A simple suggestion over email between Electrelane colleagues was all it took to reunite the English act after a near four-year break.
“I can’t remember who brought it up,” says Electrelane’s keyboardist, multi-instrumentalist and lead vocalist Verity Susman down the line from her London home. “We were keeping in contact via email over the years and someone mentioned it at the start of 2011 and we thought, ‘Yeah’, because we’d missed playing together.”
Reforming in February 2011, Susman and her band mates decided the time was right to rehearse for appearances at summer festivals throughout England and wider-Europe last year. And it wasn’t long at all before they found their way back to the musical fold.
“Our first gig was last July at the Rock’n Coke festival in Istanbul, Turkey and since then each show has relaxed the band,” explains Susman. “After one or two shows it didn’t feel like we’d had four years in between and it was amazing how it all came back!”
With the band in preliminary talks about the possibility of new material, the quartet will tour Australia this month with a renewed sense of vivacity. Susman informs Broadsheet that Australian audiences can expect to hear a slew of back-catalogue tunes and a cover of Smalltown Boy, the 1984 hit by UK synth-chaps Bronski Beat, which Electrelane have been pulling out since returning to the live arena.
“We’ve been talking about writing through SoundCloud, which we’ve never done before. It’s a completely different way of working but interesting to try, but at the moment there’s no definite plans,” says Susman regarding a new album.
Originally formed in Brighton, England in 1998, the female foursome was globally revered during the 2000s for their unique brand of post-rock, pop and electronic-fused intellect. Over the course of four albums over a six-year period, the ensemble continued to explore the outer realms of curious, experimental soundscapes.
But unbeknown to many, it was tough going with the band continually struggling to make ends meet. Susman cites financial issues and burnout as being just two of the many reasons that Electrelane disbanded in late 2007. “A lot of people can know about you but that doesn’t turn into money, especially when you are in an indie band opposed to a mainstream one,” she says.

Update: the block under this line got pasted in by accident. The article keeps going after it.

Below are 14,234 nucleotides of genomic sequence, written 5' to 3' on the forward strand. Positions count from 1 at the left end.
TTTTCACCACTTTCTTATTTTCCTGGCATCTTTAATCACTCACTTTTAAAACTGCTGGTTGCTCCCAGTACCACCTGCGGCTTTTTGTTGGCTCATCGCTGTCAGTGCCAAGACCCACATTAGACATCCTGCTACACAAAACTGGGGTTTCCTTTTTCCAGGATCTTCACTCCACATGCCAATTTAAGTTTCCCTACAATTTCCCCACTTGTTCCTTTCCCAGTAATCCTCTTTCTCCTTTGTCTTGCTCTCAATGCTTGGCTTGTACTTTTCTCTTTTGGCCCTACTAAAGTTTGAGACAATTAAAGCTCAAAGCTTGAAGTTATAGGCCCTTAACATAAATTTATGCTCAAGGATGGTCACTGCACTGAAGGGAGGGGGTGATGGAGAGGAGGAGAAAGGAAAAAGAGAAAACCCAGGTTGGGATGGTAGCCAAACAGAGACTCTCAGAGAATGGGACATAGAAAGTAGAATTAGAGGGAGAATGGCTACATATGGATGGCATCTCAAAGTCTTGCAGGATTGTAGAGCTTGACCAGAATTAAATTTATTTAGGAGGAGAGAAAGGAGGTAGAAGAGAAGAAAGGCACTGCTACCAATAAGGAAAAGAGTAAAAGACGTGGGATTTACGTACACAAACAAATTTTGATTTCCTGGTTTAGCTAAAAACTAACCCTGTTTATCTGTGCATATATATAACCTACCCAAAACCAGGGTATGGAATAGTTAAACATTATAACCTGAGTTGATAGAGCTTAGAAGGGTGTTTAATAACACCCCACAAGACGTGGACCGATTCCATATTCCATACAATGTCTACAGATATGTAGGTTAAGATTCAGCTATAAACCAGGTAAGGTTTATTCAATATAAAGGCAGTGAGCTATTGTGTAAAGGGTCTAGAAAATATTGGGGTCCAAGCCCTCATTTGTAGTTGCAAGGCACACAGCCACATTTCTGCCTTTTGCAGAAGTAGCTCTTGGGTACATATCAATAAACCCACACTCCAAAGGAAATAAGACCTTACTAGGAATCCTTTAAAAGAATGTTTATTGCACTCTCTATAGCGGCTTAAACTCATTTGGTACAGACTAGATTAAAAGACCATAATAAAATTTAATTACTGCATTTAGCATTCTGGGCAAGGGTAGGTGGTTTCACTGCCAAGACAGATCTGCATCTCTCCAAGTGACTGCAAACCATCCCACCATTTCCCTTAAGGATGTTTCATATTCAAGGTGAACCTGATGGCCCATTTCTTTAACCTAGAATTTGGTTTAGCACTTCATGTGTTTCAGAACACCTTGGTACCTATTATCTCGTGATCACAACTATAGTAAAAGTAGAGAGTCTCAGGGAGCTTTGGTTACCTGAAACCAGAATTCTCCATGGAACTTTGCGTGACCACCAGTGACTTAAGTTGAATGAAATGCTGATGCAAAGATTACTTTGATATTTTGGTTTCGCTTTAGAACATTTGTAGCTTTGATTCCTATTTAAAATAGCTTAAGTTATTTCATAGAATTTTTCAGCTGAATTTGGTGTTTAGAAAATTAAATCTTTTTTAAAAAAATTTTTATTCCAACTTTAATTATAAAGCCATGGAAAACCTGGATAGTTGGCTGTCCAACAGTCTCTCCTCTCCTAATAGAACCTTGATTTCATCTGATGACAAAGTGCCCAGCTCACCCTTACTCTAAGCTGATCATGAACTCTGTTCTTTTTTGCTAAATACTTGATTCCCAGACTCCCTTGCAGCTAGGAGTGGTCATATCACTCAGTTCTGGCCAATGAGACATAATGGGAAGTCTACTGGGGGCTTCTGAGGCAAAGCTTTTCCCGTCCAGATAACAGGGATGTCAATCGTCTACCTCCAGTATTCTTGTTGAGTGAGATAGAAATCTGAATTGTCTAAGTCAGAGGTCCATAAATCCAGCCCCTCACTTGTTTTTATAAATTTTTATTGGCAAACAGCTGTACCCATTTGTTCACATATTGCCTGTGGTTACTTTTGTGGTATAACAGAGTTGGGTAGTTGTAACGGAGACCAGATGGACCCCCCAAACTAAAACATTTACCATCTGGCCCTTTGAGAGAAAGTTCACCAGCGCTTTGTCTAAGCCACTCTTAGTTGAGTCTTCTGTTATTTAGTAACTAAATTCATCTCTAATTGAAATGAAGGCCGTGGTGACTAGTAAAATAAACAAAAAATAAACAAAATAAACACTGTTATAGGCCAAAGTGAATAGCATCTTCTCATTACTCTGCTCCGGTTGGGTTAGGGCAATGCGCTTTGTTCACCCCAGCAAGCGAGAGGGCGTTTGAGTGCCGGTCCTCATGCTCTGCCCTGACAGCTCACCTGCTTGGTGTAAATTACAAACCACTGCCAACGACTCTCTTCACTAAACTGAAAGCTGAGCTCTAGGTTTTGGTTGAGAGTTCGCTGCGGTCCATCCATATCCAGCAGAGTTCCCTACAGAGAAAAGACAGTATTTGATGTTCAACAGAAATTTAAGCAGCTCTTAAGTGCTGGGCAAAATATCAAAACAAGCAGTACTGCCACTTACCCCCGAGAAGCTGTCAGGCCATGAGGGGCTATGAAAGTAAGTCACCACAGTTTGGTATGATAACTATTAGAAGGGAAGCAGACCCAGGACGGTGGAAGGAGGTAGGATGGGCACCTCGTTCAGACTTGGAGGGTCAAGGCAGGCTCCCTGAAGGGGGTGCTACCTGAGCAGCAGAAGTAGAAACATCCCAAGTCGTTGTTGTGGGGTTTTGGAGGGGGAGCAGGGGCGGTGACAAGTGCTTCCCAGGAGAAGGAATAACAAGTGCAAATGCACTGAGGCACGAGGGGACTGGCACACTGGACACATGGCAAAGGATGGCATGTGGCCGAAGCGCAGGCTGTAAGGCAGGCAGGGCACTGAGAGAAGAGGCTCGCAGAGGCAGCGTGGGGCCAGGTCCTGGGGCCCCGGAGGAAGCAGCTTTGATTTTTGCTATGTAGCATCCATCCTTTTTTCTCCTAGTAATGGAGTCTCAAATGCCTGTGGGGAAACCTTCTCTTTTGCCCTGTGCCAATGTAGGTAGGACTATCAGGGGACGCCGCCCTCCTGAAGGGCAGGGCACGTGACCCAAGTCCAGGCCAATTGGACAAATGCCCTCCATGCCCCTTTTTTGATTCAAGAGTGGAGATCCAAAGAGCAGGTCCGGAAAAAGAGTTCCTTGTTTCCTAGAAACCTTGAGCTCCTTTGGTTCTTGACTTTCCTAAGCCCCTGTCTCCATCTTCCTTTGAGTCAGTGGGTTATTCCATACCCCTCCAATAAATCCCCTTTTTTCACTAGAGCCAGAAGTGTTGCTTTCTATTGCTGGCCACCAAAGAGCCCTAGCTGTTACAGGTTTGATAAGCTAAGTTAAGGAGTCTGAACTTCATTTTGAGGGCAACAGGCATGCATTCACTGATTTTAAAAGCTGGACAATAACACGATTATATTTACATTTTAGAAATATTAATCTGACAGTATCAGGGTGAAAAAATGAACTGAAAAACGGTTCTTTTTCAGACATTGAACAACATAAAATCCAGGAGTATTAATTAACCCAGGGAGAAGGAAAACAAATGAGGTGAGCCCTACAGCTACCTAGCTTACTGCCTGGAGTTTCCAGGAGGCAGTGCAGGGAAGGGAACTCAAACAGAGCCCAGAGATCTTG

And aside from general music industry disillusionment, Electrelane’s members also wanted to explore other professions, international landscapes and even the world of academia, with both Susman and bassist Ros Murray shifting their focus to attaining PhDs.
Susman sought her PhD in International Politics before withdrawing mid-way to undertake a course in Studio Composition. Murray took an even more impressive route, recently completing her French Literature doctorate on Materiality, Mediation and the Problem of Representation in the work of the 20th century French realist and playwright Antonin Artaud.
“I think we just all wanted to go and do different things and we’ve come back to playing feeling fresher and more mature,” explains Susman of the members’ current vocations, which also find half the Electrelane line-up living in the U.S.
Drummer Emma Gaze resides in Los Angeles with her spouse and has worked for a scenic painter and as a music supervisor, while Chicago-based guitarist Mia Clarke has continued her music critiquing; writing for the likes of The Wire, The Guardian, Pitchfork Media and Time Out Chicago.
It was clear that even from Electrelane’s first release, 2001’s Rock It to the Moon, that the women had their own spin on things. Largely instrumental, the record bled out a slew of sonic opulence and marked Electrelane’s arrival on the scene over some 70-odd minutes.
Two albums followed with the band working alongside revered engineer/producer Steve Albini in 2004 (The Power Out) and 2005 (Axes), before parting after their fourth record No Shouts, No Calls in 2007. It was quite a ride for an act who never conformed, and who always hunted its own interpretation of a manic, musical utopia.
Susman tells Broadsheet that if and when the band does write new material, they’ll lean heavily back to the dynamisms heard on their 2001 debut and 2005’s sporadic, investigational mood piece, Axes.
“We’d want the record to be very heavy, primarily instrumental and something quite psychedelic I think,” concludes Susman. Bring it on.
Electrelane play the Manning Bar on Thursday March 22.
We have two double passes to the show to give away. Email firstname.lastname@example.org with the subject ‘Electrelane’ to enter.